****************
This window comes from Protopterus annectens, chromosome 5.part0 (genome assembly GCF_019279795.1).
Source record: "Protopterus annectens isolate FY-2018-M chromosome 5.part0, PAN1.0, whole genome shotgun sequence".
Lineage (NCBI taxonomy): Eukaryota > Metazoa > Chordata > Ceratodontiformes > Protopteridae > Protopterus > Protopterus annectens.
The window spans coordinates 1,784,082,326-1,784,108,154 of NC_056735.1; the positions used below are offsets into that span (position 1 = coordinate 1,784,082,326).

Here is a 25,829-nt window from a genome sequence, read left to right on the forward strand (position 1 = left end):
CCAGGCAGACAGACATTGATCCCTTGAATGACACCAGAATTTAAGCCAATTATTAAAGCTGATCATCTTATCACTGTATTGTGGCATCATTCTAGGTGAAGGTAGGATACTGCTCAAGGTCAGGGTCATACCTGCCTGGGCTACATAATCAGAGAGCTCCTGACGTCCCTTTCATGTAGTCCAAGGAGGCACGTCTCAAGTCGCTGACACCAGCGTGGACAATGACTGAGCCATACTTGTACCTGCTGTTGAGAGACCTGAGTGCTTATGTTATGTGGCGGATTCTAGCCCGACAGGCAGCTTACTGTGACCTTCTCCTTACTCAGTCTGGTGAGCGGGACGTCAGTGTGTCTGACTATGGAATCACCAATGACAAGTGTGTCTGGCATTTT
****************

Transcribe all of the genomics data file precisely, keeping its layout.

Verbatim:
This window comes from Protopterus annectens, chromosome 5.part0 (genome assembly GCF_019279795.1).
Source record: "Protopterus annectens isolate FY-2018-M chromosome 5.part0, PAN1.0, whole genome shotgun sequence".
Lineage (NCBI taxonomy): Eukaryota > Metazoa > Chordata > Ceratodontiformes > Protopteridae > Protopterus > Protopterus annectens.
The window spans coordinates 1,784,082,326-1,784,108,154 of NC_056735.1; the positions used below are offsets into that span (position 1 = coordinate 1,784,082,326).

Here is a 25,829-nt window from a genome sequence, read left to right on the forward strand (position 1 = left end):
CCAGGCAGACAGACATTGATCCCTTGAATGACACCAGAATTTAAGCCAATTATTAAAGCTGATCATCTTATCACTGTATTGTGGCATCATTCTAGGTGAAGGTAGGATACTGCTCAAGGTCAGGGTCATACCTGCCTGGGCTACATAATCAGAGAGCTCCTGACGTCCCTTTCATGTAGTCCAAGGAGGCACGTCTCAAGTCGCTGACACCAGCGTGGACAATGACTGAGCCATACTTGTACCTGCTGTTGAGAGACCTGAGTGCTTATGTTATGTGGCGGATTCTAGCCCGACAGGCAGCTTACTGTGACCTTCTCCTTACTCAGTCTGGTGAGCGGGACGTCAGTGTGTCTGACTATGGAATCACCAATGACAAGTGTGTCTGGCATTTT